Appropriations amendments passed to prevent DOJ enforcement in states, territories, tribal lands with legal cannabis markets
WASHINGTON, D.C. – On Thursday, the House of Representatives voted in favor of an appropriations amendment that would prevent federal interference in legal cannabis programs. The amendment to the Commerce, Justice, Science, and Related Agencies (CJS) Appropriations Act of 2020, which passed by a vote of 267-165, would prevent any federal funds from being used to target individuals and businesses that are in compliance with state, territorial, or tribal cannabis laws.
Protections for state medical cannabis programs have been included in the federal budget since 2014. The amendment passed today was introduced by Rep. Earl Blumenauer (D-OR), Rep. Tom McClintock (R-CA), and Del. Eleanor Holmes Norton (D-DC) and would, for the first time, extend those protections to states and territories where cannabis is legal for adults. An additional amendment by Rep. Blumenauer would also prevent federal interference in tribal cannabis laws.
“This is without a doubt the biggest victory for federal cannabis policy reform to date, and a hopeful sign that the harmful policies of marijuana prohibition will soon be a relic of the past,” said Aaron Smith, executive director of the National Cannabis Industry Association (NCIA). “Interfering with successful, regulated cannabis programs is a tremendous waste of resources, and only serves to push the market back into the hands of criminals. The amendment approved today reflects a growing realization of these facts by lawmakers.”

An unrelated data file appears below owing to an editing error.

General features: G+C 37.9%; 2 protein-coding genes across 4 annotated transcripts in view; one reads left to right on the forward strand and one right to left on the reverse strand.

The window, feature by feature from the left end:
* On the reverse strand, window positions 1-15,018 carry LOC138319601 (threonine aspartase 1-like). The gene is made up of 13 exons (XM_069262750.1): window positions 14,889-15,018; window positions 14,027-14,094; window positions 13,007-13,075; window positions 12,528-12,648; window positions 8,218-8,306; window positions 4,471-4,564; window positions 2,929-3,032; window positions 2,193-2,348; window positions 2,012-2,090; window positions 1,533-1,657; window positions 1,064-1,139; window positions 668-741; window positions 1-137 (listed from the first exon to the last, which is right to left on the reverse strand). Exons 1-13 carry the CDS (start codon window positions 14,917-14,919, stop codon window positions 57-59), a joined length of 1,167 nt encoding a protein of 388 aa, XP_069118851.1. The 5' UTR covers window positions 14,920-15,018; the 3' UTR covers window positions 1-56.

A Gallup poll released in October reported that 66% of Americans support making cannabis legal, including a majority of Republicans. A Quinnipiac poll from April 2018 showed that 74% of voters support legislation protecting states with legal cannabis programs from federal interference.
After the overall spending package is passed in the House, companion legislation must be considered by the Senate, and the budget must be signed by the president before these provisions can take effect. Once enacted, the cannabis-related spending restrictions would be in effect through Fiscal Year 2020. The new budget must be approved by September 30 unless a continuing resolution is passed before then.
“The threat of federal prosecution has hung over the heads of responsible, law-abiding cannabis business owners for far too long,” continued Smith. “They deserve some legislative reassurance while Congress considers how best to permanently end prohibition.”
There are currently 47 states that allow cannabis in some form. Thirty-three states and several territories have comprehensive medical cannabis laws, and 10 states as well as the District of Columbia and the territories of Guam and CNMI have made cannabis legal for adults. In May, the Illinois state legislature approved a measure regulating the adult cannabis market, which the governor has pledged to sign. It will be the 11th state to make cannabis legal and the first to regulate the substance through its legislature.